, Volume 81, Issue 2, pp 203–213 | Cite as

Fractionation of Dissolved Organic Matter on Coupled Reversed-Phase Monolithic Columns and Characterisation Using Reversed-Phase Liquid Chromatography-High Resolution Mass Spectrometry

  • Sara Sandron
  • Noel W. Davies
  • Richard Wilson
  • Alfonso Rojas Cardona
  • Paul R. Haddad
  • Pavel N. Nesterenko
  • Brett Paull
Part of the following topical collections:
  1. 2nd ACROSS International Symposium on Advances in Separation Science (ASASS 2016)


Eleven Onyx monolithic C18 columns (100 x 3 mm) were connected in series to obtain a high-capacity reversed-phase HPLC column providing 110,000 theoretical plates. The column was used to fractionate a complex mixture of semi-polar and apolar components within marine dissolved organic matter (DOM), isolated using solid-phase extraction (SPE) on poly(styrene–divinylbenzene) cartridges, and Suwannee River natural organic matter, isolated by reverse osmosis. In each case, 15 isolated fractions were further separated using a second-dimension reversed-phase HPLC coupled with high-resolution mass spectrometry. Successful fractionation of the major compositional materials within DOM (i.e. carboxylic-rich alicyclic molecules, CRAM) in order of decreasing polarity was confirmed. Upon formulae assignment, homologous series of compounds were fractionated according to decreasing O/C ratio and increasing H/C ratio. Different compounds with the same exact masses were separated across six fractions, highlighting the immensely complex nature of the material, with the presence of potentially hundreds of molecules for each molecular formula. Both samples showed clear compositional differences not only related to source (seawater or freshwater), but also to the extraction method applied (SPE or reverse osmosis).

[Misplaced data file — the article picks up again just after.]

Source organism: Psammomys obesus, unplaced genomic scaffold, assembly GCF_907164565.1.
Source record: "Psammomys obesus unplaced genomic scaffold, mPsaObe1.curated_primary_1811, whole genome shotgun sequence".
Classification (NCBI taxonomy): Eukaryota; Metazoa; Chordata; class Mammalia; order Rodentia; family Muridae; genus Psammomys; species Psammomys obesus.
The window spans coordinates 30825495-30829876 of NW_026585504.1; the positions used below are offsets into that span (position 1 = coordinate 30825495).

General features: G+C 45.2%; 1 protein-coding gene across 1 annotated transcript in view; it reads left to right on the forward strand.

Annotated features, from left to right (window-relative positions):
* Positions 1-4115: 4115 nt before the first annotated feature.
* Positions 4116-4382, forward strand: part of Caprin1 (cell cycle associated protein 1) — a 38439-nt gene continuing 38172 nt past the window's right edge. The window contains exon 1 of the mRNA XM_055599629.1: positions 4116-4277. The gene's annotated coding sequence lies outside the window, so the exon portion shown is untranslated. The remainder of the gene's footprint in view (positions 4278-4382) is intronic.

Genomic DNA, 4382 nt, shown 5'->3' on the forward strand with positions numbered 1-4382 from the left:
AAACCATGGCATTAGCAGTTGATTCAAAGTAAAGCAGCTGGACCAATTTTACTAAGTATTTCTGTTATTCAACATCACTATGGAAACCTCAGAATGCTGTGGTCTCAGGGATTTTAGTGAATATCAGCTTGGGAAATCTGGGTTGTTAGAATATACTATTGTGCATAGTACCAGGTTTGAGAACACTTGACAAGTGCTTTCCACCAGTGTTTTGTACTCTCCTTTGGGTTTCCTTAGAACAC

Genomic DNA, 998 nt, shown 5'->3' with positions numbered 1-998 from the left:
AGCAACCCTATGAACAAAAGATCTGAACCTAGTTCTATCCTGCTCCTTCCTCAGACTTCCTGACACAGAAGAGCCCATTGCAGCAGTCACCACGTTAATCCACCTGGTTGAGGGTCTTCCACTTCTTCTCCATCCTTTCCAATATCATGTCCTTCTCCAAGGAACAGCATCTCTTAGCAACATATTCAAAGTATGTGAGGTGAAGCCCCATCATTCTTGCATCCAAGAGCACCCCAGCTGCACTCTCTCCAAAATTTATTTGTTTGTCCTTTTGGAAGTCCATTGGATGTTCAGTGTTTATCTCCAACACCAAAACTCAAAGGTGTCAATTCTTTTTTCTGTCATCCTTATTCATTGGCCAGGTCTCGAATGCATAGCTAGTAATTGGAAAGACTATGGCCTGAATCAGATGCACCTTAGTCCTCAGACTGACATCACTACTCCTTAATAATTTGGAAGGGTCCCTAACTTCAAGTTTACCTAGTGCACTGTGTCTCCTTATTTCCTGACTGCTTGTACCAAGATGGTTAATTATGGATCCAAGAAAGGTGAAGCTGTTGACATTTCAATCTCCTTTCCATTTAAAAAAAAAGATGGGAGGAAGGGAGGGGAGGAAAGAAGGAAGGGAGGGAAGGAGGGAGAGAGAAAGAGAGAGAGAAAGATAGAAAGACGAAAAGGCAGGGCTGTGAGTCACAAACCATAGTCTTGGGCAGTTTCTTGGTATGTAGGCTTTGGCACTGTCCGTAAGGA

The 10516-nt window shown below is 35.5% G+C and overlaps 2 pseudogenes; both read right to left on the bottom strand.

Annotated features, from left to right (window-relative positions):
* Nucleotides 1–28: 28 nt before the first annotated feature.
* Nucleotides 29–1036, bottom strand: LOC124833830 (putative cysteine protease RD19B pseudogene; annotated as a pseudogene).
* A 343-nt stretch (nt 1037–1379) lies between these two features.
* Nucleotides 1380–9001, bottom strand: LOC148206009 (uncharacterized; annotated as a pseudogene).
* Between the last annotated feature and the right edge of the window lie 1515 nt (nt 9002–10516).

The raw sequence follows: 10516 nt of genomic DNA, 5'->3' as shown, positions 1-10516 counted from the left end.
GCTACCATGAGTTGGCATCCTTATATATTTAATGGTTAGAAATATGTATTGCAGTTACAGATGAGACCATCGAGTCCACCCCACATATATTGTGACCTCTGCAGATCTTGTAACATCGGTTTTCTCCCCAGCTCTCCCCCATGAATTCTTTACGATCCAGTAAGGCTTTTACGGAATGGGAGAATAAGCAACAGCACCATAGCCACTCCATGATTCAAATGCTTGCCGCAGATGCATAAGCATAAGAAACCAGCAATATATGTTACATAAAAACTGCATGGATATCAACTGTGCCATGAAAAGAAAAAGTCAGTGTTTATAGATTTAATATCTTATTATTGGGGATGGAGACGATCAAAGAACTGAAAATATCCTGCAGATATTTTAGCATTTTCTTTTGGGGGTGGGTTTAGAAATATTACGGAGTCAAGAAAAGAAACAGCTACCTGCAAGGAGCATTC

Dissolved organic matter Fractionation Coupled monolithic columns Reversed-phase liquid chromatography High-resolution mass spectrometry 



This research was supported under Australian Research Council’s Discovery Projects funding scheme (Project Number DP130101518).

Compliance with Ethical Standards

Conflict of interest

The authors declare no conflict of interest.

Ethical approval

This article does not contain any studies with human participants or animals performed by any of the authors.

Supplementary material

10337_2017_3324_MOESM1_ESM.docx (3.2 mb)
Supplementary material 1 (DOCX 3227 kb)


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Copyright information

© Springer-Verlag Berlin Heidelberg 2017

Authors and Affiliations

  1. 1.Australian Centre for Research on Separation Sciences, School of Physical SciencesUniversity of TasmaniaHobartAustralia
  2. 2.Central Science LaboratoryUniversity of TasmaniaHobartAustralia

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